Did Yuriorkis Gamboa fail his audition for a Vasyl Lomachenko fight?

Cuban talent and one-time pound-for-pound star Yuriorkis Gamboa returned to the ring on last night’s David Lemieux-Curtis Stevens card in New York, but unlike the main event, Gamboa’s decision win over Rene Alvarado failed to electrify the crowd. Boxing for the first time since December of 2015, former featherweight king Gamboa had to make do with a reasonably wide ten round UD.

Now aged 35 and a Golden Boy fighter, Gamboa improved to 26-1(17) but he failed to impress; even suffering a flash knockdown late on in last night’s bout. Gamboa had been hoping for a big fight with reigning WBO super-featherweight champ Vasyl Lomachenko (and probably still is) but it’s unlikely the Cuban defector did much to increase his chances.

Gamboa looked good in bursts, but he had trouble getting his punches off and he was caught far too many times (a common theme in even the peak Gamboa’s fights) and, had he been in with a bigger puncher, he might have been in trouble. Okay, Gamboa was no doubt suffering from a good deal of ring rust – last night’s fight was just his fourth since the summer of 2013, Gamboa being forced to endure long layoff periods due to contractual issues and disputes – and he was fighting in the wrong weight class at 135 pounds.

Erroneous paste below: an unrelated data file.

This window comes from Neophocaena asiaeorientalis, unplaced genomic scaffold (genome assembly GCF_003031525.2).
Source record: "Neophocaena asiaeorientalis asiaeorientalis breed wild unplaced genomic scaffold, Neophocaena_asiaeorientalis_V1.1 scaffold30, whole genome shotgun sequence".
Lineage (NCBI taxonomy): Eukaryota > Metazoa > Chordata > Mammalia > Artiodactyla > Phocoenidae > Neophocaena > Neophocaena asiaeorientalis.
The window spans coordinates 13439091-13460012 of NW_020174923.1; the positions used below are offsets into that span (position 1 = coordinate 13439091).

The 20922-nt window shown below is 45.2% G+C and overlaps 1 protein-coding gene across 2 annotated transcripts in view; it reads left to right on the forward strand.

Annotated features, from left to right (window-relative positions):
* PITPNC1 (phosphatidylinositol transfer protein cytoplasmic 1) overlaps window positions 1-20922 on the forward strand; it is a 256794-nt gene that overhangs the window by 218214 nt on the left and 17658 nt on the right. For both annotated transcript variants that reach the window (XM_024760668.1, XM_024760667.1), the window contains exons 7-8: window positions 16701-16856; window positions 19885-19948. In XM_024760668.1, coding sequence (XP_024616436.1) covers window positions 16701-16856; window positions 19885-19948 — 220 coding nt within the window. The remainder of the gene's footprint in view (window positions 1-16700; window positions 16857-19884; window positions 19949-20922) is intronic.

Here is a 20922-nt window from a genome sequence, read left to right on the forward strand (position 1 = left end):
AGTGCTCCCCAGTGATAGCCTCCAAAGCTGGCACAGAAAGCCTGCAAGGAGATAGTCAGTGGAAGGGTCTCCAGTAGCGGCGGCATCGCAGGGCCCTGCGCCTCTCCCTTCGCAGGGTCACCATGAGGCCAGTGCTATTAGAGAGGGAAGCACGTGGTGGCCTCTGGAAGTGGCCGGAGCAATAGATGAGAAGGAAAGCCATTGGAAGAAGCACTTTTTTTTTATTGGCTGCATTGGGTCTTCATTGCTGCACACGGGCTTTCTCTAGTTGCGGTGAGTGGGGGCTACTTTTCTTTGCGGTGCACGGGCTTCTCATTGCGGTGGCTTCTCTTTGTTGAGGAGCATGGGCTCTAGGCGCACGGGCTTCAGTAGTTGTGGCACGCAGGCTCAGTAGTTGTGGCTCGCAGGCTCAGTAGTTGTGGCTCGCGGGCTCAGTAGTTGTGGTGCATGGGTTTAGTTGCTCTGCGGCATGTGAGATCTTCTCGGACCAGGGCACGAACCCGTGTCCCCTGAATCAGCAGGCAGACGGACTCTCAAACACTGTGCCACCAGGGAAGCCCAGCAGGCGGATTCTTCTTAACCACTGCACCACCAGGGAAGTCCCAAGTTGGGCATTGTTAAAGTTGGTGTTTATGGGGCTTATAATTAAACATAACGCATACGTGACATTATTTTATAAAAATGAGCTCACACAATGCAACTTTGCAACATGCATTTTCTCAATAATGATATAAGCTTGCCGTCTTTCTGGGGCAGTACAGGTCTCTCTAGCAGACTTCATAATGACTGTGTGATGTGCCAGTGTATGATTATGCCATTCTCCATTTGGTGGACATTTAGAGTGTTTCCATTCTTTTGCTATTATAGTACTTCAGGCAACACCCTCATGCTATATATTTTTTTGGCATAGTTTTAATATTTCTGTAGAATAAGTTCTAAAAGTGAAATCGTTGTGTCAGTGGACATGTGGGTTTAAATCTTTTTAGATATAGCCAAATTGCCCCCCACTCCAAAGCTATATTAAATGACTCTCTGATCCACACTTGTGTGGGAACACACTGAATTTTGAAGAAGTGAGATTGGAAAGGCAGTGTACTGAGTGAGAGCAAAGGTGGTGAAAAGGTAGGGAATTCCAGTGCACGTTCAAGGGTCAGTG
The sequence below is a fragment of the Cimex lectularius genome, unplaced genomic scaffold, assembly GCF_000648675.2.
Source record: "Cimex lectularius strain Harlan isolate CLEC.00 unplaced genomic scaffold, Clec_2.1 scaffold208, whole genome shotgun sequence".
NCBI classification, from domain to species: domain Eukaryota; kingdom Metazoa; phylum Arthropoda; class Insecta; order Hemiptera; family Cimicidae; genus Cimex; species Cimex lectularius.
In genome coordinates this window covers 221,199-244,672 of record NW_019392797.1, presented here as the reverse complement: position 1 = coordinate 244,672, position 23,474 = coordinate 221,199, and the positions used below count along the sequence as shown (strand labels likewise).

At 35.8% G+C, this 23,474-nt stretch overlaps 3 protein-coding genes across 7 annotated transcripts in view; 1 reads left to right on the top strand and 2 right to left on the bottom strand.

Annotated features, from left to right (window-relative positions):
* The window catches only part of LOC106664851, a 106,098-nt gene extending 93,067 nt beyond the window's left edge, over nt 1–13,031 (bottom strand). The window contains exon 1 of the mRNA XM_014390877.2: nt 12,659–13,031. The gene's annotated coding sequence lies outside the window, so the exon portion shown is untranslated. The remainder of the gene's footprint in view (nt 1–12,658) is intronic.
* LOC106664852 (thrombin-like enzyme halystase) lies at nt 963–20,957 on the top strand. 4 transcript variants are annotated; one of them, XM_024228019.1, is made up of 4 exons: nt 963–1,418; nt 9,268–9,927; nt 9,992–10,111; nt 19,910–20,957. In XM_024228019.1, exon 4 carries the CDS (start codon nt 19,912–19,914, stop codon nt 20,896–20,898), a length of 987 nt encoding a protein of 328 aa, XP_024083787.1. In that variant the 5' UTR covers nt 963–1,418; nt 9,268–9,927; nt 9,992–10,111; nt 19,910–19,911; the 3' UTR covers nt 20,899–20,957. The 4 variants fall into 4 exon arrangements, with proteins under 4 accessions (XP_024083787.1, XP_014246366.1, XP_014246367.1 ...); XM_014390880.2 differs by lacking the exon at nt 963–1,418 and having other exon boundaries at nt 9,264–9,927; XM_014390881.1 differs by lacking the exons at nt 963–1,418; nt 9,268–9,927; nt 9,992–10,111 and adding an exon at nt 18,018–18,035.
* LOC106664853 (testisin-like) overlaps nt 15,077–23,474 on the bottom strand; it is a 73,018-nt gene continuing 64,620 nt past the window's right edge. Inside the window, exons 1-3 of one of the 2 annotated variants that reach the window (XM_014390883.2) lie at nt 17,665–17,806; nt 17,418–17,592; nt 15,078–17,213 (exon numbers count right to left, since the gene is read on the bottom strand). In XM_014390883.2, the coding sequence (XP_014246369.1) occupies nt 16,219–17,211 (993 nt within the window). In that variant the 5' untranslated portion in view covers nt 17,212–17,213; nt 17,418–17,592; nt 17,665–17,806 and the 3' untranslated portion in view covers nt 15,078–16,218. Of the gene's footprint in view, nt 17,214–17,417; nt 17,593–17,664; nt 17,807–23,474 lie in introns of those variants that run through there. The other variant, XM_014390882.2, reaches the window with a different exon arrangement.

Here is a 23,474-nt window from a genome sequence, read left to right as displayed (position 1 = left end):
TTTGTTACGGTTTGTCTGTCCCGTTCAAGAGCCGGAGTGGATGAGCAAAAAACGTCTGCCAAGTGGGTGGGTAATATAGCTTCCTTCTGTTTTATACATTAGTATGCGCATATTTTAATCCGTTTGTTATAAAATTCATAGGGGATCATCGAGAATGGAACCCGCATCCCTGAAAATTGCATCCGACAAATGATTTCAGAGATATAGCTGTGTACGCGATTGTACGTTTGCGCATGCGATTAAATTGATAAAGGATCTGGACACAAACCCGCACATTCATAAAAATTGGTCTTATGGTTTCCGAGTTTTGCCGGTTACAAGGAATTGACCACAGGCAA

If he can still make the super-featherweight limit effectively, Gamboa might have a chance against Lomachenko, but the critics will not agree. Against the peaking Ukrainian, Gamboa wouldn’t be giving away too much in height or reach, but what about speed and timing? Gamboa, judging from last night’s fight and performance, needs at least one or two more fights so as to sharpen up his once formidable skills.

Of course Gamboa would raise his game if he were to get in there with Gamboa, but if his other recent (ish) big fight with Terence Crawford (granted, this was up at lightweight, not 130) tells us anything, Gamboa’s best days have passed and Lomachenko would beat him.

There are worse fights out there for the former amateur all-time great known as “Hi-Tech,” but the Gamboa who went in against Alvarado, 24-8(16) didn’t exactly make fight fans demand that Lomachenko get it on with him. Has Gamboa, once a seeming sure-thing for greatness, left it too late?

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